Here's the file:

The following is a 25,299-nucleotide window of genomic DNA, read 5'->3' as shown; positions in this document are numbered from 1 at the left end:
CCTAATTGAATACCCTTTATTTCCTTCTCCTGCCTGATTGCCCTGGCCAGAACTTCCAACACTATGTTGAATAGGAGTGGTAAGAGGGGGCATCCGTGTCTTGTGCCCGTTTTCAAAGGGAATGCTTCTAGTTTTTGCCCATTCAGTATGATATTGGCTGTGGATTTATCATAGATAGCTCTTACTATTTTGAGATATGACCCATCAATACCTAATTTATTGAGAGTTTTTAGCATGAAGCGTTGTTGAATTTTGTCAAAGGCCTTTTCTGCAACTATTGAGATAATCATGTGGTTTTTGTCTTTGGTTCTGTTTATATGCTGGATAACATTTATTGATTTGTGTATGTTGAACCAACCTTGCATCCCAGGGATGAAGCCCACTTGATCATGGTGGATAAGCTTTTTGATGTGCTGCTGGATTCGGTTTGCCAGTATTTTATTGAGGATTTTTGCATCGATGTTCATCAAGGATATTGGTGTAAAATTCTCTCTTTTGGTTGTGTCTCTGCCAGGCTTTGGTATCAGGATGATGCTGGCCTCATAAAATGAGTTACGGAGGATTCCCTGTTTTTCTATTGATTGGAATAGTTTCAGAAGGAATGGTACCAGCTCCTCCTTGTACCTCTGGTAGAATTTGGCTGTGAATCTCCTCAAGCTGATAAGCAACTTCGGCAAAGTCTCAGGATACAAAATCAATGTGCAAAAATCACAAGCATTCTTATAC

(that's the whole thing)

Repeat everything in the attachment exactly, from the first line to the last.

The following is a 25,299-nucleotide window of genomic DNA, read 5'->3' as shown; positions in this document are numbered from 1 at the left end:
CCTAATTGAATACCCTTTATTTCCTTCTCCTGCCTGATTGCCCTGGCCAGAACTTCCAACACTATGTTGAATAGGAGTGGTAAGAGGGGGCATCCGTGTCTTGTGCCCGTTTTCAAAGGGAATGCTTCTAGTTTTTGCCCATTCAGTATGATATTGGCTGTGGATTTATCATAGATAGCTCTTACTATTTTGAGATATGACCCATCAATACCTAATTTATTGAGAGTTTTTAGCATGAAGCGTTGTTGAATTTTGTCAAAGGCCTTTTCTGCAACTATTGAGATAATCATGTGGTTTTTGTCTTTGGTTCTGTTTATATGCTGGATAACATTTATTGATTTGTGTATGTTGAACCAACCTTGCATCCCAGGGATGAAGCCCACTTGATCATGGTGGATAAGCTTTTTGATGTGCTGCTGGATTCGGTTTGCCAGTATTTTATTGAGGATTTTTGCATCGATGTTCATCAAGGATATTGGTGTAAAATTCTCTCTTTTGGTTGTGTCTCTGCCAGGCTTTGGTATCAGGATGATGCTGGCCTCATAAAATGAGTTACGGAGGATTCCCTGTTTTTCTATTGATTGGAATAGTTTCAGAAGGAATGGTACCAGCTCCTCCTTGTACCTCTGGTAGAATTTGGCTGTGAATCTCCTCAAGCTGATAAGCAACTTCGGCAAAGTCTCAGGATACAAAATCAATGTGCAAAAATCACAAGCATTCTTATAC